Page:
Work starts on Grassdale’s $35m feedlot, fertiliser plant and power station expansion

WORK has commenced on the first-stage of a $35 million project that will deliver a three-pronged expansion at Mort & Co’s Grassdale Feedlot near Dalby on Queensland’s Darling Downs. The project includes the expansion of the feedlot from 48,000 to 70,000 SCUs (Standard Cattle Units); the first stage construction of a plant to convert composted manure into granulated fertiliser, and the development of a fired electricity generation plant The feedlot expansion is scheduled to begin in the next month, while the granulation plant is nearing final design and should be under construction within six months. During a recent Country Cabinet meeting in Toowoomba Queensland Minister for State Development, Manufacturing, Infrastructure and Planning, Cameron Dick, announced the project would receive a funding injection from the Queensland Government’s $150 million Jobs and Regional Growth Fund. His office said the level of funding support involved was covered by commercial in confidence restrictions and could not be divulged. However the Minister said the $35 million expansion represented a significant job creation project and would provide an ongoing economic boost for the region’s premi...

Fertilizing your new spring garden? Your help is needed to reduce phosphorus in Birmingham waterways. 2 things you can do now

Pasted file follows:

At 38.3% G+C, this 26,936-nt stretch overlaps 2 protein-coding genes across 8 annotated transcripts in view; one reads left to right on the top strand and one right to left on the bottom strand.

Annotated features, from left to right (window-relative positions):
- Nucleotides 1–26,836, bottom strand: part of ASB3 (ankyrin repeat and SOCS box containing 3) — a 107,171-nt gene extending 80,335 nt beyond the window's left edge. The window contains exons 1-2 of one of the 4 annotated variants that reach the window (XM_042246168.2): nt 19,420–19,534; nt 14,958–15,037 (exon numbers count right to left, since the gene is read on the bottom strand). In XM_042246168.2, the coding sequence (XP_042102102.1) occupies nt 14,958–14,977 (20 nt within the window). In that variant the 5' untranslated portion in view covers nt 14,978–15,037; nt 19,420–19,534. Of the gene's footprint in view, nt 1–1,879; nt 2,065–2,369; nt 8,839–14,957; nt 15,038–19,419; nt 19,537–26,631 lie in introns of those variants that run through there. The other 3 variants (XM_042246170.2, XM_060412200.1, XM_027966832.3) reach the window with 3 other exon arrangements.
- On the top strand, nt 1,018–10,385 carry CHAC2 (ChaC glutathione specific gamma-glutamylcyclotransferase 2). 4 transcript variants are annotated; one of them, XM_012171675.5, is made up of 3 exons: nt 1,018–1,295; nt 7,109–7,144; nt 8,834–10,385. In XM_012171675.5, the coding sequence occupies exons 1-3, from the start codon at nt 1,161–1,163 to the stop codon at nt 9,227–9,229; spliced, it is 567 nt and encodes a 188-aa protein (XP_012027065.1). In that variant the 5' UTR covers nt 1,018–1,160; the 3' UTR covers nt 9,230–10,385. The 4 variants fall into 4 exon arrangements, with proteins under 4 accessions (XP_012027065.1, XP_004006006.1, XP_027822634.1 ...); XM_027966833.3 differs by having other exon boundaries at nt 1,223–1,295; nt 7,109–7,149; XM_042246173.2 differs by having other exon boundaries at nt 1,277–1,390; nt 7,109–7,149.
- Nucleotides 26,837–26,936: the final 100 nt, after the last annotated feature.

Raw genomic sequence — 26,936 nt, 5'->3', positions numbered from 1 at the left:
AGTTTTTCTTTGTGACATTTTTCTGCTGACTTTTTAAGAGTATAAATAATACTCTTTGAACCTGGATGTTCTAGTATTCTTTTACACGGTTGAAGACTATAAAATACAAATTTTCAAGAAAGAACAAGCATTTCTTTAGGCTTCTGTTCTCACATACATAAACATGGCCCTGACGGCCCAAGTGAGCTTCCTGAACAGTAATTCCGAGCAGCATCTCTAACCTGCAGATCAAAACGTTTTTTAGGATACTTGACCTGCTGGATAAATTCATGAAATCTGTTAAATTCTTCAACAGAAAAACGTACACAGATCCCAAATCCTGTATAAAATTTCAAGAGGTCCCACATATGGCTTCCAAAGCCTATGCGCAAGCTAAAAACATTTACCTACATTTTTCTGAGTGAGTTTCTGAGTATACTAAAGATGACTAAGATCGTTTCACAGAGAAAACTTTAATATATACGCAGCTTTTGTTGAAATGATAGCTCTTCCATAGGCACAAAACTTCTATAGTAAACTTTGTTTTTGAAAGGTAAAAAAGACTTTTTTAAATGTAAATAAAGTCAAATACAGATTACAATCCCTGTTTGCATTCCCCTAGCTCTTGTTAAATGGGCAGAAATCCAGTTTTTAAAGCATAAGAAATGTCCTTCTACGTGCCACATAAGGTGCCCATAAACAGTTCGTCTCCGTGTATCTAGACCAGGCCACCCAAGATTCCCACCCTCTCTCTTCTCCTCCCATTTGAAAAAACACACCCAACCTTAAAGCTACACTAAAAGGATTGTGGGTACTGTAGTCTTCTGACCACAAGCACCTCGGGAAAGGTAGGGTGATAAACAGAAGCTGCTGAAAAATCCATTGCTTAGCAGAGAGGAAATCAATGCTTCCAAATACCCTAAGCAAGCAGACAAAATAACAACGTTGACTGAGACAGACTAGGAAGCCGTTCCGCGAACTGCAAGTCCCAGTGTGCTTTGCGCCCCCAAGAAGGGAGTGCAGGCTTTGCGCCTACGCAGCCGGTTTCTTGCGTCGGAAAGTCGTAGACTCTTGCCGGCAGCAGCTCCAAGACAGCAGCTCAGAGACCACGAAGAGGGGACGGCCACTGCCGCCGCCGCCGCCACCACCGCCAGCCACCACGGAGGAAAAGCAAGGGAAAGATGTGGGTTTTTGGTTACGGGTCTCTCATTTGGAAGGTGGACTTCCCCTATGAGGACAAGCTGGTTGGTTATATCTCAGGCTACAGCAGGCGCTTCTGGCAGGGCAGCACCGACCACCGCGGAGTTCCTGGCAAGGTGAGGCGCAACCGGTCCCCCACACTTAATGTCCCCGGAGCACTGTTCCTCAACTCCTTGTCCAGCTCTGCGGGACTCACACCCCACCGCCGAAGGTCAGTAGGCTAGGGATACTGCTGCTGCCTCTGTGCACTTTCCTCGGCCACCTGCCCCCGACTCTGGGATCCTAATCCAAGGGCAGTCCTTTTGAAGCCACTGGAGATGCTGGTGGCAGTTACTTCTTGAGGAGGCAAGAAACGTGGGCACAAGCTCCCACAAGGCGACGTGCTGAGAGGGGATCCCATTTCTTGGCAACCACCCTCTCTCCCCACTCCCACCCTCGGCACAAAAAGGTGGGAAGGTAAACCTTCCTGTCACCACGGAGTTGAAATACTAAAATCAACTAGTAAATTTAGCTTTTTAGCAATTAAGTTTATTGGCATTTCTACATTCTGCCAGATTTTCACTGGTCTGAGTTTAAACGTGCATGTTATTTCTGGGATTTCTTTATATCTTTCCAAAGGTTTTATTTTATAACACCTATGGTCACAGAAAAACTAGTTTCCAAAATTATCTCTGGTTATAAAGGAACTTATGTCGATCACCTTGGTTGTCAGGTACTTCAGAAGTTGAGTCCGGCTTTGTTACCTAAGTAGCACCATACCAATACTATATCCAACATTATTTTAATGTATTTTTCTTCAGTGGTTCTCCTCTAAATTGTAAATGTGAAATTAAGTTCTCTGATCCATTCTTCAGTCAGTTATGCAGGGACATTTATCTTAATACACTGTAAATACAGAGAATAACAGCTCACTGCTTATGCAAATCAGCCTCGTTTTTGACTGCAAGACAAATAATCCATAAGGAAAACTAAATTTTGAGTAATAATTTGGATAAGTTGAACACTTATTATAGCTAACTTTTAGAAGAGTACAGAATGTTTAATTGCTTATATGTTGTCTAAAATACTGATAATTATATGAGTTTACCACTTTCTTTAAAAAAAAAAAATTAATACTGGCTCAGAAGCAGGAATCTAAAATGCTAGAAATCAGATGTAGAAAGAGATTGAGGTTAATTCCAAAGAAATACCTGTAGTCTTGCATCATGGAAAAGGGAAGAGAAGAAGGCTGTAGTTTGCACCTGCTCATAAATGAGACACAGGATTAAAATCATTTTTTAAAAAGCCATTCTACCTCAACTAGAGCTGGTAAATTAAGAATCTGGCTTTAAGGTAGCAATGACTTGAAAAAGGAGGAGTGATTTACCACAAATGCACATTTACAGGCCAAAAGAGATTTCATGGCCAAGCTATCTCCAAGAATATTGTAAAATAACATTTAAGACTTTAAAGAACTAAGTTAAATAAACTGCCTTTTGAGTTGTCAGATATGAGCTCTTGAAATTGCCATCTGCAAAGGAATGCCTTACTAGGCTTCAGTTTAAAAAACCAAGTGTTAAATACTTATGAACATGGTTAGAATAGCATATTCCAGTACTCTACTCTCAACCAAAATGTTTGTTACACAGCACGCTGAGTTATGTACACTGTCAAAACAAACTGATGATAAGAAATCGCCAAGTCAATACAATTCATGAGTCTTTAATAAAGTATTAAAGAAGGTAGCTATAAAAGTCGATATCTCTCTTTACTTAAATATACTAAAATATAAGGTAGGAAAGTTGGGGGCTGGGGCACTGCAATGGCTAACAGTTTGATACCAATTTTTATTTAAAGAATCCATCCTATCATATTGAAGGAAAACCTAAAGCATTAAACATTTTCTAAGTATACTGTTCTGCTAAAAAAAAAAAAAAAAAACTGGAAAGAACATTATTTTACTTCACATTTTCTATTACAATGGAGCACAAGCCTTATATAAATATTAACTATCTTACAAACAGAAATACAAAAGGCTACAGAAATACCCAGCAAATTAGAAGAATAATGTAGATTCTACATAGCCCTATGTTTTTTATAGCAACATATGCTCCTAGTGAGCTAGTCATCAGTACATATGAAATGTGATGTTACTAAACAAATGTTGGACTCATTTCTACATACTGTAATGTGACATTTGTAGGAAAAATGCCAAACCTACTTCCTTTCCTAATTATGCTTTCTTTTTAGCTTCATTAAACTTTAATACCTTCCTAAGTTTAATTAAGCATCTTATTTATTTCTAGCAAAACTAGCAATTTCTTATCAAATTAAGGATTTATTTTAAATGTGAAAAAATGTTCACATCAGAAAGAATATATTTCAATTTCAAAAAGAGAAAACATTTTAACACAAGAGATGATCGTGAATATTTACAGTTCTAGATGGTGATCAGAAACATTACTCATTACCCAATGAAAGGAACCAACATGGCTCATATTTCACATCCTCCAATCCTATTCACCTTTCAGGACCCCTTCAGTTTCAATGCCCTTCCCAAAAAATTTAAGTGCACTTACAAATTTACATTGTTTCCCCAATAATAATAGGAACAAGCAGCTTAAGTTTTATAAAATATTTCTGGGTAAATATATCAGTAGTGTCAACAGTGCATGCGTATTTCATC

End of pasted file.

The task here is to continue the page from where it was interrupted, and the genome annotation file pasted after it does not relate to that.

Instead of spending $20-30 million on wastewater plant upgrades, Jefferson County is hoping you’ll help contain the last 1% of phosphorus in local waterways by not putting a certain type of fertilizer on your yard this spring. Why should you care and what can you do? Bham Now explains. Phosphorus is a mineral humans need in order to function. We have it in our bodies. While it is an important mineral needed to sustain all life, too much can also be a bad thing for our bodies and in the environment.   Excess nutrients like phosphorus in our waterways mean there are extra nutrients for algae blooms to thrive. Algae blooms consume oxygen and kill fish, which in turn throws off the whole ecosystem. So why is Jefferson County having to deal with phosphorus in the water? Jefferson County has spent over $100 million to remove phosphorus through its processes, but they also need help keeping it from running off our lawns. Phosphorus is found in fertilizers. When it rains, the fertilizer runoff goes down the nearest storm drain, which then travels to our lakes and rivers. This is something the EPA is trying to combat. By 2025, Jefferson County is expected to meet the new environmental p...